The Free Range Cook comes to Australian shores this week. I really love the concept of this TV show. Home cooking, family, friends, fresh seasonal produce, simple, easy, tasty! All closely aligned to my heart (and stomach). Before the first episode airs this Saturday 28th August on ABC1, you can have a taste preview as Annabel Langbein has generously shared her Roast Pork recipe with Inside Cuisine. Or check out the YouTube preview of the show.
Roast Pork with Fennel, Onions and Apples
Any dish that can be prepared in advance and left to take care of itself appeals to me. You could use any pork roast for this dish. If using a pork rack, ask your butcher to score the skin, trim or ‘French’ the rack and shorten the bones.
Prep time 15 mins
Cook time approx 2 hours
1 whole pork rack (approx 2.5kg or 9-10 chops), skin scored finely
1 tsp fennel seeds
salt and ground black pepper
2 red onions, peeled and cut into thin wedges
2 apples or pears, cored and sliced into thin wedges
1 head fennel, thinly sliced (optional)
4-5 bay leaves
2 cups Verjuice or white wine
Preheat oven to 240˚C. Pat the pork skin dry with a paper towel. Grind the fennel seeds and rub them into the exposed flesh (not the rind) of the pork. Season with salt and pepper.
Place the onion, apple or pear and fennel, if using, in a large roasting dish and top with the bay leaves. Place the pork on top, skin side up. Pour the Verjuice or wine around the pork, avoiding the skin of the pork as it needs to be dry to create crackling. If desired, wrap the exposed bones with tinfoil to prevent browning.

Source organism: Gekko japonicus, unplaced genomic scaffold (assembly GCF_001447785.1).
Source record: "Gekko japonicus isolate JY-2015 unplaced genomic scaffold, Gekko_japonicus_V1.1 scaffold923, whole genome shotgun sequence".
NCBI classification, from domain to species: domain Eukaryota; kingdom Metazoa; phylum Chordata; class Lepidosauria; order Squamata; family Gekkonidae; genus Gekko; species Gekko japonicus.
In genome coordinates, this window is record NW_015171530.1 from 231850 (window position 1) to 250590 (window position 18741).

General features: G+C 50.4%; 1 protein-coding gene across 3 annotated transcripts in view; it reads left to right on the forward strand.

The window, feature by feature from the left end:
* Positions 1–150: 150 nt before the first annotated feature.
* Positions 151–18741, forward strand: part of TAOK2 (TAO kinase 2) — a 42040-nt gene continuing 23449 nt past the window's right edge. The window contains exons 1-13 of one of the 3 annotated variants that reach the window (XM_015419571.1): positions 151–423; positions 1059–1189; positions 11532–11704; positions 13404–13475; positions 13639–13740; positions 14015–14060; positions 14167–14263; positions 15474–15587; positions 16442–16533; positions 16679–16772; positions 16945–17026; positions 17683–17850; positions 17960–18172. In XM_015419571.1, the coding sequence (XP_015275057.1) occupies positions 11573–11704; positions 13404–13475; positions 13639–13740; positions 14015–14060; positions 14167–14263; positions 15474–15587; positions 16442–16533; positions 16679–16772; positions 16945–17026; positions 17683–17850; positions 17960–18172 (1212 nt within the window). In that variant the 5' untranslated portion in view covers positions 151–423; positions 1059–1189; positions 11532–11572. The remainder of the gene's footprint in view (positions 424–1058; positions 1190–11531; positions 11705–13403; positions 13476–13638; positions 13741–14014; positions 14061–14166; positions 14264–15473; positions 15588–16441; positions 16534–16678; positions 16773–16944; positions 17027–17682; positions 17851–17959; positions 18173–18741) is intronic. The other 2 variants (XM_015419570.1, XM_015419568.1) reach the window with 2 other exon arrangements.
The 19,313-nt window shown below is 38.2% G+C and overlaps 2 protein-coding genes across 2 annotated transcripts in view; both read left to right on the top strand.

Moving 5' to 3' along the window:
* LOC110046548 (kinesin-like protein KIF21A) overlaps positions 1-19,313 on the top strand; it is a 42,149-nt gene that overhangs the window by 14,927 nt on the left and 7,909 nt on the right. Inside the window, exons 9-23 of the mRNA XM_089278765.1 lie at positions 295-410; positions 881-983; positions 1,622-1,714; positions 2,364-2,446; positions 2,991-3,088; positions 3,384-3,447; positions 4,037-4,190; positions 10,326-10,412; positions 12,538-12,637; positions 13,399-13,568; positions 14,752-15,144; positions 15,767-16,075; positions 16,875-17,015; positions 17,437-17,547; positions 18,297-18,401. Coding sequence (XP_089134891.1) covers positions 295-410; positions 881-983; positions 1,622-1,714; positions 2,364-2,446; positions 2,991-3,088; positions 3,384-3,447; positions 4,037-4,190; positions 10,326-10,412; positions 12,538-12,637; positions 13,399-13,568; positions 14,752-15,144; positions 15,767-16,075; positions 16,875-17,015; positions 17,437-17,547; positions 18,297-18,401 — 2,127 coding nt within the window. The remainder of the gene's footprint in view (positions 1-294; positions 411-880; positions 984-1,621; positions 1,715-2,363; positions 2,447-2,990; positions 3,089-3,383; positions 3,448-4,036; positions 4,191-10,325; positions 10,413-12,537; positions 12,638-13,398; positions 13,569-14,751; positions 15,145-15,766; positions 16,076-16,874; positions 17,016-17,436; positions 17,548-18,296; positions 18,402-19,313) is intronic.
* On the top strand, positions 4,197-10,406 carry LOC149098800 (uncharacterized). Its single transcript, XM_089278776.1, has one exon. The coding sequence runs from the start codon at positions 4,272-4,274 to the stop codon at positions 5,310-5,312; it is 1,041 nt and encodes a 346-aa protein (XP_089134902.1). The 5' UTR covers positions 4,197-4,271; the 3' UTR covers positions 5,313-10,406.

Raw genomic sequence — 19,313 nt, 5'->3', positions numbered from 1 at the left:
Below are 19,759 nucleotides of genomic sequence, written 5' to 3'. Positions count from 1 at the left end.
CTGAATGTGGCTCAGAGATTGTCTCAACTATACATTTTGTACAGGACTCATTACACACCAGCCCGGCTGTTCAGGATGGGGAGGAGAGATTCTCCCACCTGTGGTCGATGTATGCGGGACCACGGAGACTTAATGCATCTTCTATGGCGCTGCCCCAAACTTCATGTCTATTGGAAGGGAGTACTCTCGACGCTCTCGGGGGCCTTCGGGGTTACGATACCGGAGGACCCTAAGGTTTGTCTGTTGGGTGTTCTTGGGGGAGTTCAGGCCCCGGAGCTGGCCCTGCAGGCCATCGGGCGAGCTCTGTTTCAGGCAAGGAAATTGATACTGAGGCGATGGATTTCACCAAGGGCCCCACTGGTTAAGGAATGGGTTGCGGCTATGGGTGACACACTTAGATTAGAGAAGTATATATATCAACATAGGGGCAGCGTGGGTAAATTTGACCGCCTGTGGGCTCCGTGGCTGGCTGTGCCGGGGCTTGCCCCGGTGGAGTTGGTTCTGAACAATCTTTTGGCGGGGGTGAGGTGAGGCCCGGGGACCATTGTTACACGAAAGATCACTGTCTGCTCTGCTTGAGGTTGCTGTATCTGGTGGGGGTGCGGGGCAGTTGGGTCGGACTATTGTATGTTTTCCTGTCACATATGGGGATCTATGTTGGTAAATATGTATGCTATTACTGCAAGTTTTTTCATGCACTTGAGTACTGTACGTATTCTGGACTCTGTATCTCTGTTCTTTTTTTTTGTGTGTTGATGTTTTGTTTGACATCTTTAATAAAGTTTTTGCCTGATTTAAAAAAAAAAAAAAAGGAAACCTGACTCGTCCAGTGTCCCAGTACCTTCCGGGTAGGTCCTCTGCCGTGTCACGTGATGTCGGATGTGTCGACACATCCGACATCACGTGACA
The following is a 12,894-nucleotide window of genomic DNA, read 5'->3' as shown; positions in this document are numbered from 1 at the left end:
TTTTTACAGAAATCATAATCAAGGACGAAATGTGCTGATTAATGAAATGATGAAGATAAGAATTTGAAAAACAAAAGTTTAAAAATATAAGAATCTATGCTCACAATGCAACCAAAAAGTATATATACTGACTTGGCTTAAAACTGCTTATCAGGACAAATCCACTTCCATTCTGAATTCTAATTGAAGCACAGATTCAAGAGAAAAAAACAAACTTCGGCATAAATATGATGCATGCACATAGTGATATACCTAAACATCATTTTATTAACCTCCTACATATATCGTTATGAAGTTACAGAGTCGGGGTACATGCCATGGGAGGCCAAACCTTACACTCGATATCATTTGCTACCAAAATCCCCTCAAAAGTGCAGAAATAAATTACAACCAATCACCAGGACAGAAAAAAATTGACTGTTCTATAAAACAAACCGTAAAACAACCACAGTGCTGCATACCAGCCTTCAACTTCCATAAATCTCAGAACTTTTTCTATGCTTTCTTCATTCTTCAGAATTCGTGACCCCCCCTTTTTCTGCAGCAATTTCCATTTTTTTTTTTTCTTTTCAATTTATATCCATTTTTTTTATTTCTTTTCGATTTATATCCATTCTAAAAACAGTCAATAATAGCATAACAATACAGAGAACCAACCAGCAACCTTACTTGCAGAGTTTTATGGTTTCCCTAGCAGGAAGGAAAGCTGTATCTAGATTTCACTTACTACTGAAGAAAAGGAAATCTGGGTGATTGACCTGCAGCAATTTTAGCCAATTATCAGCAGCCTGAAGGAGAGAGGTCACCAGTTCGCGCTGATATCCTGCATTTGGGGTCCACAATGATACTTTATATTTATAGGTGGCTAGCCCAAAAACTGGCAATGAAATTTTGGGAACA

Roast at 240˚C for 25 minutes until the pork skin begins to crackle, taking care it does not burn. Reduce the heat to 160˚C and cook for another 1½ hours. Check occasionally, adding a little water to the dish if it looks like it’s drying out. There should still be quite a lot of liquid at the end so you can spoon the juices over the meat to serve.
Remove the pork from the oven, remove the foil, if using, and stand the rack for about 5 minutes before carving. Slice between the bones to separate into cutlets. Serve on a bed of the cooked onion, apple or pear and fennel from the roasting dish, with the juices spooned over the top.
“Whether you live in the city or the country” Annabel Langbein “promises to make you a star in your own kitchen”.
Annabel Langbein is one of New Zealand’s most celebrated food writers and cooks. She is the author and published of 17 best-selling books, which have sold close to 1 million copies in Australasia, North America and Europe. In a career spanning almost two decades, Annabel’s fresh style, and accessible approach to food, has earned her an international reputation and a loyal following.
“My very favourite thing is getting people into the kitchen with fun, easy-to-prepare recipes, that won’t stress them out” Annabel shares.